A bit about plastic waste
Since we started mass producing plastic about 60 years ago, around 8.3 billion metric tons of plastic has been created- most of it in single use form.
Plastic waste, like any other commodity, is traded across the world, and much of it ends up being sold to developing countries such as Malaysia, Indonesia and the Philippines, where there's not sufficient infrastructure to deal with it responsibly.
But nor do we have the infrastructure here in the UK deal with plastic at the rate we use it and most of it still ends up in landfill or being incinerated.
In fact, globally, only about 9% of all the plastic ever produced has been recycled. Around 12% of it has been incinerated and, because it takes so long for plastic to break down, the rest all still exists in our environment somewhere in some form, whether this is in landfill or as litter on land and in waters. That's a staggering amount of plastic waste just kicking about, polluting our world.
And plastic never goes away. Over the hundreds (or sometimes thousands) of years it will take for these plastic items to break down, they will never return to the oils they were made from. Instead they’ll just get smaller and smaller until they become microplastics; tiny fibres and particles which float in the air we breathe, and make their way into soils and waterways and so into the food chain where ultimately we are all consuming them at a rate of about 5g a week- enough plastic to make a credit card!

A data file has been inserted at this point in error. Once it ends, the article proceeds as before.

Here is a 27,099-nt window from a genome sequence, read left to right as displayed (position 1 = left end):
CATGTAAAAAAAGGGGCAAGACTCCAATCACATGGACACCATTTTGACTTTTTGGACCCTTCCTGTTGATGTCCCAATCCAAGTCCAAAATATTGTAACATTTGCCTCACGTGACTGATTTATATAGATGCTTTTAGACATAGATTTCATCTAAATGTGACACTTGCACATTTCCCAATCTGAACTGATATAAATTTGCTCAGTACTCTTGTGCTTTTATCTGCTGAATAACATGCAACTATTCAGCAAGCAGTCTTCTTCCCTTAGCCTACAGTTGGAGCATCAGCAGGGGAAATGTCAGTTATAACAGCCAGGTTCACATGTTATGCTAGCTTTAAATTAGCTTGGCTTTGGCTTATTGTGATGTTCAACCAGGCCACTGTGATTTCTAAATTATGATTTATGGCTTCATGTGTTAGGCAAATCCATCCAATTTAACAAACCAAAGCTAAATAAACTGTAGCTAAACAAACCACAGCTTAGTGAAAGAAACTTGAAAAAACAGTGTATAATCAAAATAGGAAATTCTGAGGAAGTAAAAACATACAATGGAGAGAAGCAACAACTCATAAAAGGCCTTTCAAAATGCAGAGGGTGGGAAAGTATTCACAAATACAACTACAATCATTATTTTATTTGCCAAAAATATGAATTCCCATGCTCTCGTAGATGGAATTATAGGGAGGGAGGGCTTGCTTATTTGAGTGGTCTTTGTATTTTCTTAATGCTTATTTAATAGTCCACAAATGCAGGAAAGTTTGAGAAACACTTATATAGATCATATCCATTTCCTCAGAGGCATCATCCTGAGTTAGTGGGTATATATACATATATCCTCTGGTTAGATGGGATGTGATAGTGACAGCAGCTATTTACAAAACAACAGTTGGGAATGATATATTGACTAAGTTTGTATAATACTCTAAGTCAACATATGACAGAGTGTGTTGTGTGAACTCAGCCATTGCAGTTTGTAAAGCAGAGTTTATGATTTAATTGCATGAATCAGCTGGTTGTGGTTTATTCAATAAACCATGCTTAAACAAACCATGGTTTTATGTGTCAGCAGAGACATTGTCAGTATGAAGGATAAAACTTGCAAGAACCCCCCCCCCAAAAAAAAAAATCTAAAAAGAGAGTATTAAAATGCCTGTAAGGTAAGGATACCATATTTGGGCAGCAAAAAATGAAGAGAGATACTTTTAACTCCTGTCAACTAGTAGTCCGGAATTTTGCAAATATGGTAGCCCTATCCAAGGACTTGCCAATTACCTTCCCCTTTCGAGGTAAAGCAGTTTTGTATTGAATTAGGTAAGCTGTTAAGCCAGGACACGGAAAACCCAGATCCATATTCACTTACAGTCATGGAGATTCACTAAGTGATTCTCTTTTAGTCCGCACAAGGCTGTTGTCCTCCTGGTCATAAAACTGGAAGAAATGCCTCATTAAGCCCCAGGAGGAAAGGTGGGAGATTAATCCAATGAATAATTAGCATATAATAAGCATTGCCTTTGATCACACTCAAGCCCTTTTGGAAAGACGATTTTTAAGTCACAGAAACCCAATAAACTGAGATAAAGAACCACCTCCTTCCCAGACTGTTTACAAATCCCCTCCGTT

REDUCE > REUSE > RECYCLE
We need to reduce the plastic that we use. The less we buy, the less demand there is for production.
We need to reuse the plastic that already exists.
And since plastic can only be recycled a couple of times before its quality decreases beyond practical use, and not all “recycling” really gets recycled, this should be the last resort.